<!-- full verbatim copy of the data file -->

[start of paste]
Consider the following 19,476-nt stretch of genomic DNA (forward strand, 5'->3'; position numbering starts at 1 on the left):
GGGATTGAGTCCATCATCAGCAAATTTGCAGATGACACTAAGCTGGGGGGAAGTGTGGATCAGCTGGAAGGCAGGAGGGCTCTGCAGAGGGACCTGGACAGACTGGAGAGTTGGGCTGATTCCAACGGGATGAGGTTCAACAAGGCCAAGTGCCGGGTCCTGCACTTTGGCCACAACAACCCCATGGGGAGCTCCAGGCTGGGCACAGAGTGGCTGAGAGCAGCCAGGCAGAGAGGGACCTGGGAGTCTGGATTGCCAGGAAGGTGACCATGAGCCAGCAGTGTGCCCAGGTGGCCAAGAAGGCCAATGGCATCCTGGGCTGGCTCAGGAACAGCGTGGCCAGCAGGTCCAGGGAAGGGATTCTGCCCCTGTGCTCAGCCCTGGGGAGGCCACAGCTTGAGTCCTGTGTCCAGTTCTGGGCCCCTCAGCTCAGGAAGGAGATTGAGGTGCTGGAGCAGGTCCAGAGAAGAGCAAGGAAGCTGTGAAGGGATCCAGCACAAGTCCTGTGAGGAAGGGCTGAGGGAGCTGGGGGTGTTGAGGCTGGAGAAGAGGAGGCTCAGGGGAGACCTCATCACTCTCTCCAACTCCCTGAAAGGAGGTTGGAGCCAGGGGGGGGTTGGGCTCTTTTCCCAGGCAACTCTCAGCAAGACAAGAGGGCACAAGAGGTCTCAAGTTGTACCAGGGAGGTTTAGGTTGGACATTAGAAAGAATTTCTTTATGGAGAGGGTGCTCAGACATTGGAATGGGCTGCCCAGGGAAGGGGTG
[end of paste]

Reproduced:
Consider the following 19,476-nt stretch of genomic DNA (forward strand, 5'->3'; position numbering starts at 1 on the left):
GGGATTGAGTCCATCATCAGCAAATTTGCAGATGACACTAAGCTGGGGGGAAGTGTGGATCAGCTGGAAGGCAGGAGGGCTCTGCAGAGGGACCTGGACAGACTGGAGAGTTGGGCTGATTCCAACGGGATGAGGTTCAACAAGGCCAAGTGCCGGGTCCTGCACTTTGGCCACAACAACCCCATGGGGAGCTCCAGGCTGGGCACAGAGTGGCTGAGAGCAGCCAGGCAGAGAGGGACCTGGGAGTCTGGATTGCCAGGAAGGTGACCATGAGCCAGCAGTGTGCCCAGGTGGCCAAGAAGGCCAATGGCATCCTGGGCTGGCTCAGGAACAGCGTGGCCAGCAGGTCCAGGGAAGGGATTCTGCCCCTGTGCTCAGCCCTGGGGAGGCCACAGCTTGAGTCCTGTGTCCAGTTCTGGGCCCCTCAGCTCAGGAAGGAGATTGAGGTGCTGGAGCAGGTCCAGAGAAGAGCAAGGAAGCTGTGAAGGGATCCAGCACAAGTCCTGTGAGGAAGGGCTGAGGGAGCTGGGGGTGTTGAGGCTGGAGAAGAGGAGGCTCAGGGGAGACCTCATCACTCTCTCCAACTCCCTGAAAGGAGGTTGGAGCCAGGGGGGGGTTGGGCTCTTTTCCCAGGCAACTCTCAGCAAGACAAGAGGGCACAAGAGGTCTCAAGTTGTACCAGGGAGGTTTAGGTTGGACATTAGAAAGAATTTCTTTATGGAGAGGGTGCTCAGACATTGGAATGGGCTGCCCAGGGAAGGGGTG